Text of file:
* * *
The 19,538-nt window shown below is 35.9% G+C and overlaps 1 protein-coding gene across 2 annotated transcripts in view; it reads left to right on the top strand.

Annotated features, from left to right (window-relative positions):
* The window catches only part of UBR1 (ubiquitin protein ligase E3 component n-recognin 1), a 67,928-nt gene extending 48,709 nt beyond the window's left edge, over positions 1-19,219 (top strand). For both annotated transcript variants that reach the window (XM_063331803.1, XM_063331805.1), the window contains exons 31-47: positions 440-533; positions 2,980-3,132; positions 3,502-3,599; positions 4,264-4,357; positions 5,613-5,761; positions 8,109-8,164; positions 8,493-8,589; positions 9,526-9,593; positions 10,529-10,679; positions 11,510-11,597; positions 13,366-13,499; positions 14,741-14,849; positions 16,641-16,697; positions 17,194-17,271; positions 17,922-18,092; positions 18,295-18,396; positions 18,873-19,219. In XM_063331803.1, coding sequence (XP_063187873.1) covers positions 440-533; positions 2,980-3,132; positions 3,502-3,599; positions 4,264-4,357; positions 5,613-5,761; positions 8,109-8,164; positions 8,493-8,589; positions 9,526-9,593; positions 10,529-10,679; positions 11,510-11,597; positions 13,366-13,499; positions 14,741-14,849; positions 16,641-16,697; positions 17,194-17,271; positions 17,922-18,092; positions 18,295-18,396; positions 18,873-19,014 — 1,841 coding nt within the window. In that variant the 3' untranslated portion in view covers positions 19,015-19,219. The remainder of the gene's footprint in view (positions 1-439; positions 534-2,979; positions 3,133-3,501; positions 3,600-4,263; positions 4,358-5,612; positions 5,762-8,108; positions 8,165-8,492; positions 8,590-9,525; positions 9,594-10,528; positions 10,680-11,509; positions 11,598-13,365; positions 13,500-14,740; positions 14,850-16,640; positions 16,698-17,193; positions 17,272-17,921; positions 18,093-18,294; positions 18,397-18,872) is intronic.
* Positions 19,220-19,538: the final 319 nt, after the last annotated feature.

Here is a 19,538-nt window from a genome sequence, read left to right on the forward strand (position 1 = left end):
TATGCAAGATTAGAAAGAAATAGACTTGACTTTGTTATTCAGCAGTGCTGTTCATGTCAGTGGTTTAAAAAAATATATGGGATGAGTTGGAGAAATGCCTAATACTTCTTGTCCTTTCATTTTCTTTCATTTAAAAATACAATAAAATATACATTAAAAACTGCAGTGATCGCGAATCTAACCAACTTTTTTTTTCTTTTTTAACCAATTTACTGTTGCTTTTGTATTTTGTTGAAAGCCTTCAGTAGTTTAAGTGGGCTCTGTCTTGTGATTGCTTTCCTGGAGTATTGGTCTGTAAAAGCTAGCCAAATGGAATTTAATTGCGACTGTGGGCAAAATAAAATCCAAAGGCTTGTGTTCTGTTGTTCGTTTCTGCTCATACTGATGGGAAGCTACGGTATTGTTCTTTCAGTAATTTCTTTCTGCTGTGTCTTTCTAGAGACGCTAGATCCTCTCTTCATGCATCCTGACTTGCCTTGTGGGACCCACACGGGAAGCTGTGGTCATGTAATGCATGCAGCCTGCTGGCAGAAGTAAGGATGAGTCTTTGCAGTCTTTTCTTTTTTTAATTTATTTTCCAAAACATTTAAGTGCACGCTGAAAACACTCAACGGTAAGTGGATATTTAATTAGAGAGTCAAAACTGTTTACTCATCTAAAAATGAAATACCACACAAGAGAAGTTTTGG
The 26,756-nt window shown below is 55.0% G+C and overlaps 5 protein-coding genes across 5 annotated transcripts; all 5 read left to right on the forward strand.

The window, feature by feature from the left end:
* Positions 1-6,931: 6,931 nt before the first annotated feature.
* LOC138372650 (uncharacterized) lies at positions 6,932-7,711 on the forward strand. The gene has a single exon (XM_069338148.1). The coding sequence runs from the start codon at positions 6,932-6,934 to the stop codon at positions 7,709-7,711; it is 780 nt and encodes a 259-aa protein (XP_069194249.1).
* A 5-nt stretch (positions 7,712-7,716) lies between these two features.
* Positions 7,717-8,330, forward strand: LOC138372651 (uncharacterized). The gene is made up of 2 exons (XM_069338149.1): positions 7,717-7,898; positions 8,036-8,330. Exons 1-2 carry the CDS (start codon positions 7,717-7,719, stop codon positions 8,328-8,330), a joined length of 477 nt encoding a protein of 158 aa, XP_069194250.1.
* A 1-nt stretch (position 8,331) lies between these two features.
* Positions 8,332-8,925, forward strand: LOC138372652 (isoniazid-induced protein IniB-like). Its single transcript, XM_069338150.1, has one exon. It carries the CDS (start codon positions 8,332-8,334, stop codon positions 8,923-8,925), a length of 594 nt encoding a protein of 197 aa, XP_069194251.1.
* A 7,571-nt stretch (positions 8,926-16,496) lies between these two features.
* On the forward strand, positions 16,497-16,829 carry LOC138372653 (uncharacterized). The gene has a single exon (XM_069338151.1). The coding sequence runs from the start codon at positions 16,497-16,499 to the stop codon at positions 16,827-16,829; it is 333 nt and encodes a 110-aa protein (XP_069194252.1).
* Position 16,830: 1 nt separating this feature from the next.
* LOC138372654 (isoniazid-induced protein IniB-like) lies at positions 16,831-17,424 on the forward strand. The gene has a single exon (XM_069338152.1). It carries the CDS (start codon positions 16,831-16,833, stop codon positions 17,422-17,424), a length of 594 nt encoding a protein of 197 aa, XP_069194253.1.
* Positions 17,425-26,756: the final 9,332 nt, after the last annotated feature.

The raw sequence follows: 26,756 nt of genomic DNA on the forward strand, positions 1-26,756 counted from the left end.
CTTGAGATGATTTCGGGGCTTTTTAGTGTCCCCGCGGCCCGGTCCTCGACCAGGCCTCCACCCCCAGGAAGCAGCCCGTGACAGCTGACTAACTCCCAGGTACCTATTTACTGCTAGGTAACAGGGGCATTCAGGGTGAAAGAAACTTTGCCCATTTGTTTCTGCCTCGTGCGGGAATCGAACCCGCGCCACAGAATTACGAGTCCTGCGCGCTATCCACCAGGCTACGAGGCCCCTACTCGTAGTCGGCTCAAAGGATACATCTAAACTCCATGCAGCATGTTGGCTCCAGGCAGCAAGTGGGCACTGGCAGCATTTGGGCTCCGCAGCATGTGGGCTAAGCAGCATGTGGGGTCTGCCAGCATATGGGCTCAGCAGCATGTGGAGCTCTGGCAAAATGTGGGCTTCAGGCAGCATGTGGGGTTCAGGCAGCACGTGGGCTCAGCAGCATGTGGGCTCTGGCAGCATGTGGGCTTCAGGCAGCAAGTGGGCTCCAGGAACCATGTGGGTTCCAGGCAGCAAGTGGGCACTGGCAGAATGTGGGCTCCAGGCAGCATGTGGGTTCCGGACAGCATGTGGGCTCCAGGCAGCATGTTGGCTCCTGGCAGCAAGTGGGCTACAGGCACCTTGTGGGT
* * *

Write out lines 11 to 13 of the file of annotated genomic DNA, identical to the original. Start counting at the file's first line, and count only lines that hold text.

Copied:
* A 5-nt stretch (positions 7,712-7,716) lies between these two features.
* Positions 7,717-8,330, forward strand: LOC138372651 (uncharacterized). The gene is made up of 2 exons (XM_069338149.1): positions 7,717-7,898; positions 8,036-8,330. Exons 1-2 carry the CDS (start codon positions 7,717-7,719, stop codon positions 8,328-8,330), a joined length of 477 nt encoding a protein of 158 aa, XP_069194250.1.
* A 1-nt stretch (position 8,331) lies between these two features.